Nevertheless, there are a variety of faults in any conventional image reading apparatus. For example, film conveying guide may wobble itself, and yet, depending on the degree of installation precision, image reading position may deviate. If this occurs, an image in some portions cannot properly be read to eventually result in the partial dropout of image data. Conversely, the image reading system may erroneously read the exterior of the film. Even if the image portion were specified by coordinate, since the film position deviates, the specified region cannot precisely be shown. Although such a deviation can be eliminated by applying adjustment during production process, it in turn raises cost. And yet, even if the adjustment were properly done, mechanical structure may wobble itself while operating the image reading apparatus for a long period of time, and then the image reading position will eventually deviate.
The conventional image reading apparatus cited above detects the film size by means of a plurality of microswitches disposed in the main scanning direction at the predetermined intervals. Nevertheless, this system still has those problems mentioned below.
First, the film-size detecting method with a number of microswitches needs to use a large number of component parts. This in turn obliges assembly operators to perform complicated work to install these parts and perform position adjustment.
Next, the size of the film used for medical X-ray photography has been standardized into the following five kinds. The Japanese Laid-Open Patent Publication No. 60-46660 of 1985 suggests that four units of microswitches are just enough to detect the size of the medical X-ray film.
______________________________________Width in the main Width in the sub-scanning line (inch) scanning line (inch)______________________________________ 8 1010 1211 1414 1414 17______________________________________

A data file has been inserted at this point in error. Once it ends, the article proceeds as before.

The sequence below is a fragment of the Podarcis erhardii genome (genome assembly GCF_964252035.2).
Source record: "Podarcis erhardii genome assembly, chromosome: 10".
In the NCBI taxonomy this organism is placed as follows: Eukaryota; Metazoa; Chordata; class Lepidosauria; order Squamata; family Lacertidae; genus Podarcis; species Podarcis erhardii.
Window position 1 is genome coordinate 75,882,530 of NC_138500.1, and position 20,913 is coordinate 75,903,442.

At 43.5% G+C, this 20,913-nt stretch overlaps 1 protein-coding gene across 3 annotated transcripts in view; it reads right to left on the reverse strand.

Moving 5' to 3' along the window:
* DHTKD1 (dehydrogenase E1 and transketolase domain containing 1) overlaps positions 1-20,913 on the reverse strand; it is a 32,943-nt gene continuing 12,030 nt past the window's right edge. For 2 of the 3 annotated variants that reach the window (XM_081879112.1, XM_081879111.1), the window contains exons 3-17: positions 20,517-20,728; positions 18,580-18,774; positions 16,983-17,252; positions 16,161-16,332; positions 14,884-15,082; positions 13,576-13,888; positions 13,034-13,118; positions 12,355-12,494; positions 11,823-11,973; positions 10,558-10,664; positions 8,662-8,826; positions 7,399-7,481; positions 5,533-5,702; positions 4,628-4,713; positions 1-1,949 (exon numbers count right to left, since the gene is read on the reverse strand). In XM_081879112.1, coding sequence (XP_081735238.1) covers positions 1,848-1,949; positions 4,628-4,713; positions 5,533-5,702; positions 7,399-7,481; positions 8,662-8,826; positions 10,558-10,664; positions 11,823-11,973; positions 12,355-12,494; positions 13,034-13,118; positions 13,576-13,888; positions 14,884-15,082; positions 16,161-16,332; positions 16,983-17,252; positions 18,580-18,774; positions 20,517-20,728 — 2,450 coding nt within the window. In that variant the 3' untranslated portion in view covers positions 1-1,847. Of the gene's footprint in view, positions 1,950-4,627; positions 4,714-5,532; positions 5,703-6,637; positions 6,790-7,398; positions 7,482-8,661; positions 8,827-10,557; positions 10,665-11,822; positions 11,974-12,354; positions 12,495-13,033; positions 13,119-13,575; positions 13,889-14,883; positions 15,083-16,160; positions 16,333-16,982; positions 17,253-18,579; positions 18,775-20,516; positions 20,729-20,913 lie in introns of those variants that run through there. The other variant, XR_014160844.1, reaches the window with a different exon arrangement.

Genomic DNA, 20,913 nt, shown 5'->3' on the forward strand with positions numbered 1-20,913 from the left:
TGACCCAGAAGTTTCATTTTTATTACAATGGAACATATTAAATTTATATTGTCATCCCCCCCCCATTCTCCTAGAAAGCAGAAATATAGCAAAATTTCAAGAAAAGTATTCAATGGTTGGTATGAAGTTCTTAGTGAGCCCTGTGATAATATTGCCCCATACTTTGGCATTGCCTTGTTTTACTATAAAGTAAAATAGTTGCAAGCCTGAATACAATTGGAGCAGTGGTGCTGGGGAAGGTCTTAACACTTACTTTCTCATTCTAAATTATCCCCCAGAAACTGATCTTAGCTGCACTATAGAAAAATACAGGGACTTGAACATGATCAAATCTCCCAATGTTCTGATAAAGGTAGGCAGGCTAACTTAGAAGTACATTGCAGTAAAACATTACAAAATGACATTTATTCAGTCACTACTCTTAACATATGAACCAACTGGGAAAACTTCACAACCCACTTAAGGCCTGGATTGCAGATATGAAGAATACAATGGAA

Nevertheless, when reading the size of X-ray films having specific sizes other than the above, more than four of microswitches must be provided, thus resulting in the extremely complex mechanism. Furthermore, when introducing a number of microswitches, reliability and durability of mechanical contacts and actuators must carefully be taken into account. Although either the photointerruption type or the reflection type photo-sensing switches may be introduced in place of microswitches, those problems cited above still remain unsolved. Needless to say that, when introducing reflection-type photosensors, reflection sheet must be provided on the side opposite from those photosensors.
The object of the invention is to provide a novel image reading apparatus capable of correctly reading an image region in correspondence with the conveying position and the size of image medium using simple structure.
To achieve the above object, according to the invention, the image reading apparatus compares signal output from photoelectric conversion means (which converts light transmitted through or reflected from an image medium into an electric signal) to the predetermined threshold value, and then detects the relative position of the image medium in the reading region or the size of the image medium before eventually setting the range of reading image medium in correspondence with the detected value.